The Constant Wife

JOHN LAWSON Norwich Theatre Royal

JOHN LAWSON

Written just eight years after the Suffragettes' 40 year fight for political equality had finally been won, Somerset Maugham's comedy of feminism can still strike a chord.

But while it does illustrate that, even then, women were at last breaking free of the social status which marked them as their husband's chattel, Maugham recognised the inalienable truth – that in most families, then as now, it is the woman who, by her wits and guile, leads the man in precisely the direction she planned while letting him believe he is in control!

Hopefully, we are all closer to achieving true partnerships these days, but in this comedy there was no doubt who was in charge.

Constance Middleton (Liza Goddard in a role just made for her) knew full well that her doctor husband John (Robert East) was having an affair with her best friend Marie-Louise (Sara Crowe) long before the outraged old school of her mother (the redoubtable Virginia Stride), and spinster sister (an almost unrecognisable Susan Penhaligon, turned dowdy beneath the tweeds) could tell her about it.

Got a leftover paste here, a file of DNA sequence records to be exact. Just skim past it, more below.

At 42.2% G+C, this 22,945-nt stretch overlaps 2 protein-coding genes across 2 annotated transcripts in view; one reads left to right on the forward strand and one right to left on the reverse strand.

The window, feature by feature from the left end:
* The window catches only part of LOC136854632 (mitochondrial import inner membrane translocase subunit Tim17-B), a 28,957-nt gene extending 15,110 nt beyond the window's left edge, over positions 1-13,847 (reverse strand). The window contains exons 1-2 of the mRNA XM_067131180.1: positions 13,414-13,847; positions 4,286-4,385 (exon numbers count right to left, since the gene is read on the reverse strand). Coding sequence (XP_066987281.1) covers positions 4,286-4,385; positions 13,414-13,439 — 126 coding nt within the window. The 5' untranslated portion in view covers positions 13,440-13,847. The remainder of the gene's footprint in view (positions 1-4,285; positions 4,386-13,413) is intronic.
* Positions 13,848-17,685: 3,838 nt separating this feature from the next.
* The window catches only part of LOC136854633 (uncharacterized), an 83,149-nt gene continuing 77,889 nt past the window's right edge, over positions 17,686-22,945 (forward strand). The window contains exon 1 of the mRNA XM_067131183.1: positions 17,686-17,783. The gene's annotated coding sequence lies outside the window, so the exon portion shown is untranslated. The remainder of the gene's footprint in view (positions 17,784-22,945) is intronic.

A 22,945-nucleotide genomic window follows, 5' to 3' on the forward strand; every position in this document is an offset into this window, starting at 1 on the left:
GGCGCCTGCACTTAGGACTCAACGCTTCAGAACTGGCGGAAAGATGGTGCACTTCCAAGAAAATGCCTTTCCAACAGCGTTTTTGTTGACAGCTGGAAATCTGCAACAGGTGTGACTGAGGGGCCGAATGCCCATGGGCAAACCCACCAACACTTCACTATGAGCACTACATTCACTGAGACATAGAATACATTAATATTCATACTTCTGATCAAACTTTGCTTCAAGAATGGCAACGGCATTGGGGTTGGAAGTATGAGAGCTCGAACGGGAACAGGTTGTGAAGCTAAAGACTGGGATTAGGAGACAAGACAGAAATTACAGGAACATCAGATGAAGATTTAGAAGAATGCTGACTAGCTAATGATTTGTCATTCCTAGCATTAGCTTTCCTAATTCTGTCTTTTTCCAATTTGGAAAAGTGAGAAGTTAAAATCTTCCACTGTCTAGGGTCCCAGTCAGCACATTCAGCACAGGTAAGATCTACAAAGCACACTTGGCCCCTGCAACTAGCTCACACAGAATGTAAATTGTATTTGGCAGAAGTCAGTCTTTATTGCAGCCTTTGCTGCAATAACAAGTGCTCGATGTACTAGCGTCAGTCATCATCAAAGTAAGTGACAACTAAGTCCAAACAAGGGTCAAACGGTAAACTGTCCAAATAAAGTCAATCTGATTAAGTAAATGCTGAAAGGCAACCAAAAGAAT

She was no longer in love with him, but he was continuing to provide for her so she was happy for her life to just tick over.

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But when her husband's indiscretion led to the affair being publicly revealed, the combination of a business opportunity and the arrival of the unrequited Bernard (Michael Praed) prove too much to resist and Constance sets about achieving her financial independence in order to reclaim control of her own life.

The double standards involved are addressed in broad comic strokes with each character enjoying their share of sparkling one-liners which are just as fresh as when they were first written.

Sadly, the premise of her exciting new life rather falls down at the door of Mr Praed, who is completely unbelievable as Bernard. So bumbling and weak is his reading of the character that one could never see a woman of the strength of Constance having anything to do with him.

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